CAIRO — Egypt said Wednesday that inflation jumped to 15.4 percent in September, a rise of more than two percentage points over the previous month and the highest level since eight months ago.
Data released by the state statistics bureau showed an increase in food and beverages prices, the single largest component in the basket of goods and services used to gauge inflation.
It showed that food prices, which rose by a monthly rate of 4.8 percent, were the main reason for the jump. Vegetable prices increased by a monthly rate of 17.2 percent and fruits prices rose by 7.4 percent in September, according to the data.
September figures put the annual figure near the ceiling of the central bank of Egypt's target range of 13 percent, plus or minus 3 percentage points.
The inflation rate was 12.8 percent in August.
Inflation peaked last year, hovering around 30 percent after the government cut fuel and electricity subsidies. It reached 32.9 percent in September 2017.
The measures were part of economic reforms that have caused the prices of basic goods to spike, hitting poor and middle-class Egyptians especially hard.
Meanwhile, an international credit rating agency on Wednesday raised Egypt's banking system outlook to positive from stable, citing an improving operational environment following the implementation of an ambitious economic reform plan backed by the International Monetary Fund.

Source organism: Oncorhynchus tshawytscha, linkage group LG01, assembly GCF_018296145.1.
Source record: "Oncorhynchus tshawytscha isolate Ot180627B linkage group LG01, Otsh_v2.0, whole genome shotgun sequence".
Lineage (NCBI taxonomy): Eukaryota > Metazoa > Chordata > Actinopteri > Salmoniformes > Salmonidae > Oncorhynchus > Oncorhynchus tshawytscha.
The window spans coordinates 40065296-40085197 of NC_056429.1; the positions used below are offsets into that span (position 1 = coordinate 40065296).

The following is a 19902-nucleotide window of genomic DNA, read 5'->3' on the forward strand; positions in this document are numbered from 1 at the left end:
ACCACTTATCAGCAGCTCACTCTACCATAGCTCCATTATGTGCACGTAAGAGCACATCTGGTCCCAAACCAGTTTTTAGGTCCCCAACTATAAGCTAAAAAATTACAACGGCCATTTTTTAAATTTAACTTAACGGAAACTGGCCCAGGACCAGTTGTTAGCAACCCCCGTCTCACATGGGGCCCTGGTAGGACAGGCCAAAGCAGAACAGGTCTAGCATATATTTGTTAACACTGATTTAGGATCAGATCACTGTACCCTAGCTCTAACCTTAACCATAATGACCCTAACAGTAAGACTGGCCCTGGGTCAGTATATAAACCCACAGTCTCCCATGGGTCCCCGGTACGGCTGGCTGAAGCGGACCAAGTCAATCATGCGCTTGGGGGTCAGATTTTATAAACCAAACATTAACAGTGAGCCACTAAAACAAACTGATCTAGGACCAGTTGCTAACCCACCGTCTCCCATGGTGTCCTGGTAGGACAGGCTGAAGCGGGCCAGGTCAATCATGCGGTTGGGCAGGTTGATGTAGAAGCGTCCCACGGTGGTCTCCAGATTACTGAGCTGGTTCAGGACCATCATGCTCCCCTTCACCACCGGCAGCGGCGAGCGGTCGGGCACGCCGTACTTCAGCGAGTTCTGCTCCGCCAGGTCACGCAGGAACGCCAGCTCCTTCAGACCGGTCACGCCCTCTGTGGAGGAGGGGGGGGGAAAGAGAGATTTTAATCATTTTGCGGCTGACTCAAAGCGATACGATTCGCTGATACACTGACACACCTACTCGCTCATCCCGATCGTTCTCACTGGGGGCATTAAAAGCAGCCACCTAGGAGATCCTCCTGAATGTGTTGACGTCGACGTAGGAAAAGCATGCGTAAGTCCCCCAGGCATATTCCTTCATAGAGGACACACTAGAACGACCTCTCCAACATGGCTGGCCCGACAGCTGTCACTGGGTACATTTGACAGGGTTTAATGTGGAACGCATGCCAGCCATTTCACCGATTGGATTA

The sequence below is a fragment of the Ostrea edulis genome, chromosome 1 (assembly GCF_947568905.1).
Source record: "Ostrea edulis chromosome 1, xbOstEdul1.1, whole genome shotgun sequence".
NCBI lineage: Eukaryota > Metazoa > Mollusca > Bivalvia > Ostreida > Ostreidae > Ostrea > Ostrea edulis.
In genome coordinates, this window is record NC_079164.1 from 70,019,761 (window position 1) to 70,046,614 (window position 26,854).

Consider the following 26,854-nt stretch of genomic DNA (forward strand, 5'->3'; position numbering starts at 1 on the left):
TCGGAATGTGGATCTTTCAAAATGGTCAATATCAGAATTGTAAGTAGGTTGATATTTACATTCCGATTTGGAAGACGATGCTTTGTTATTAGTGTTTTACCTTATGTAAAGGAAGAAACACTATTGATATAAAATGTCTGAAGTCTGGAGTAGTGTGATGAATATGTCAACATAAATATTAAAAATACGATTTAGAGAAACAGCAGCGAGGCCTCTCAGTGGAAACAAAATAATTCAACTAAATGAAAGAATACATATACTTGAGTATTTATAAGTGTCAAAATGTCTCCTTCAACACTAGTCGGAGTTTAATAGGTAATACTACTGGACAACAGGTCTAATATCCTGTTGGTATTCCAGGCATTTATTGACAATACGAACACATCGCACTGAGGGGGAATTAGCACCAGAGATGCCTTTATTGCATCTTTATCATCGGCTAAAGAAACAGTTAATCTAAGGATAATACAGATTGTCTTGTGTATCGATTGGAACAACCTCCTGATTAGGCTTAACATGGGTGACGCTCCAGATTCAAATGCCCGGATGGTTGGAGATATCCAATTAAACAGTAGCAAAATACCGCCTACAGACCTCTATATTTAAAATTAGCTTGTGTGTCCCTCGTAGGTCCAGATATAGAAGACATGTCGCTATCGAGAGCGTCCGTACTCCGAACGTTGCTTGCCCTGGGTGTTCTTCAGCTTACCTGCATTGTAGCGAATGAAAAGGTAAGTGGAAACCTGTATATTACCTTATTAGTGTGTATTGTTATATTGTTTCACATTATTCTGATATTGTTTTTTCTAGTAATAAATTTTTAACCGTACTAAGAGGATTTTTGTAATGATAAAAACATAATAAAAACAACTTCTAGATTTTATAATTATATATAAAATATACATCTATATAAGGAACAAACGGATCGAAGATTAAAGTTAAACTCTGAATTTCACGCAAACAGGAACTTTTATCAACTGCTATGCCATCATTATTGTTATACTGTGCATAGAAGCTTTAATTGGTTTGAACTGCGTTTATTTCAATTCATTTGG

Moody's said the positive outlook reflects the strong links between the banks' and the Government of Egypt's improving credit profile.
Moody's has expected real GDP growth to reach 5.5 percent in 2019 from 4.2 percent in 2017, while ongoing economic and fiscal reforms will slowly nudge GDP higher.
"Increased domestic private sector investment, large infrastructure projects, as well as higher exports will drive economic growth and credit demand," said Moody's Assistant Vice President Melina Skouridou.
Egypt embarked on a reform program shortly after President Abdel-Fattah el-Sissi took office in 2014. The government has slashed subsidies, imposed a value-added tax and allowed a major currency devaluation in order to qualify for a $12 billion bailout loan from the International Monetary Fund. Egypt secured the loan in 2016.
The measures aimed at rebuilding the struggling economy after years of political turmoil since the 2011 uprising that toppled longtime autocrat Hosni Mubarak and years of political instability that ensued.
President Abdel-Fattah el-Sissi, who led the 2013 military overthrow of an elected but divisive Islamist president, Mohammed Morsi, has urged Egyptians to be patient as the reforms take effect.